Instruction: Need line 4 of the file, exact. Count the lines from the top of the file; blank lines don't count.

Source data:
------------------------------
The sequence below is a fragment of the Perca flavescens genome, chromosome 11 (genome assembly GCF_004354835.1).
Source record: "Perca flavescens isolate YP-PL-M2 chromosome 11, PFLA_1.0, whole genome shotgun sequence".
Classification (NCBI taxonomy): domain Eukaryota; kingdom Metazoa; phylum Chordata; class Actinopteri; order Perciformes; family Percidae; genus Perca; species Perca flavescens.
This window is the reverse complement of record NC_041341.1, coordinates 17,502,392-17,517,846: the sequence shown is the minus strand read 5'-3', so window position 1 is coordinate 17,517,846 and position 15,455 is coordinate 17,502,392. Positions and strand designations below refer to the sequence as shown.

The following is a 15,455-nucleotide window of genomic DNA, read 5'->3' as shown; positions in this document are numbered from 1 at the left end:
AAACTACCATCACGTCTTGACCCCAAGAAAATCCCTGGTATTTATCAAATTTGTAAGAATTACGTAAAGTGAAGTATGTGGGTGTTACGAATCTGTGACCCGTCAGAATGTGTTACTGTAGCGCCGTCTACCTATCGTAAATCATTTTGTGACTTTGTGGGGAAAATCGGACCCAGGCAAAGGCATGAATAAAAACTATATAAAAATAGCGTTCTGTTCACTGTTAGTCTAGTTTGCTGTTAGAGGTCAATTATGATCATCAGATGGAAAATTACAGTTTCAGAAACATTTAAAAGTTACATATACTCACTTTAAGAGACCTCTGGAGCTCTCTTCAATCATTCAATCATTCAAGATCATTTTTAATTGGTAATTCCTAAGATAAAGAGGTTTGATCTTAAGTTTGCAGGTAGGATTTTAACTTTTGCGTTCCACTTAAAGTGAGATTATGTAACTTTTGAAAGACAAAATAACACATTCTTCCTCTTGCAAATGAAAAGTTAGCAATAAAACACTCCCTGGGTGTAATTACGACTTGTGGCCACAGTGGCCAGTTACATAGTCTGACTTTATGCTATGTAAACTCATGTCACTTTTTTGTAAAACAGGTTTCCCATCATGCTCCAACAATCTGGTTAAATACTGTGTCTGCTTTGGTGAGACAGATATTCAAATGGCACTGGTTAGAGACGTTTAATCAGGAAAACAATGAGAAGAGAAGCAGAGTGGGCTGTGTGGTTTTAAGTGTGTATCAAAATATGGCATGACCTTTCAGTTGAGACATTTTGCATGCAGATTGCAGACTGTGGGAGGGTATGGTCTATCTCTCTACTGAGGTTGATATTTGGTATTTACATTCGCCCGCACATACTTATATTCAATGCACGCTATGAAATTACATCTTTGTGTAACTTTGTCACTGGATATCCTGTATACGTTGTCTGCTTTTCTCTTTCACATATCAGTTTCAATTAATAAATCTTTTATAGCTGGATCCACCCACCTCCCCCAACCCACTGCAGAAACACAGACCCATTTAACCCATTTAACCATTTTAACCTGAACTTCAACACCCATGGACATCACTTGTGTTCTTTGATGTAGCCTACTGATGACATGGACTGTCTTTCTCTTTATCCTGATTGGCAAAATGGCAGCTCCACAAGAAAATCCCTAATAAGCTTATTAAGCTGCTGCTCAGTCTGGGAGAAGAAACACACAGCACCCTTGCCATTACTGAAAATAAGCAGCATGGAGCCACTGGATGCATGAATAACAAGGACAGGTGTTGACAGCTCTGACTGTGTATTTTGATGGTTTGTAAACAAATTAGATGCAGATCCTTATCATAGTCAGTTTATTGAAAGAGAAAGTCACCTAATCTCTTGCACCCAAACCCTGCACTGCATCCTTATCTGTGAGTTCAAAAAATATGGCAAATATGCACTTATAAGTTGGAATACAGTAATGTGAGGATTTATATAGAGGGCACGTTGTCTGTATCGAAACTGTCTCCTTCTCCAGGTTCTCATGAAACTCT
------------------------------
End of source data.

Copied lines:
This window is the reverse complement of record NC_041341.1, coordinates 17,502,392-17,517,846: the sequence shown is the minus strand read 5'-3', so window position 1 is coordinate 17,517,846 and position 15,455 is coordinate 17,502,392. Positions and strand designations below refer to the sequence as shown.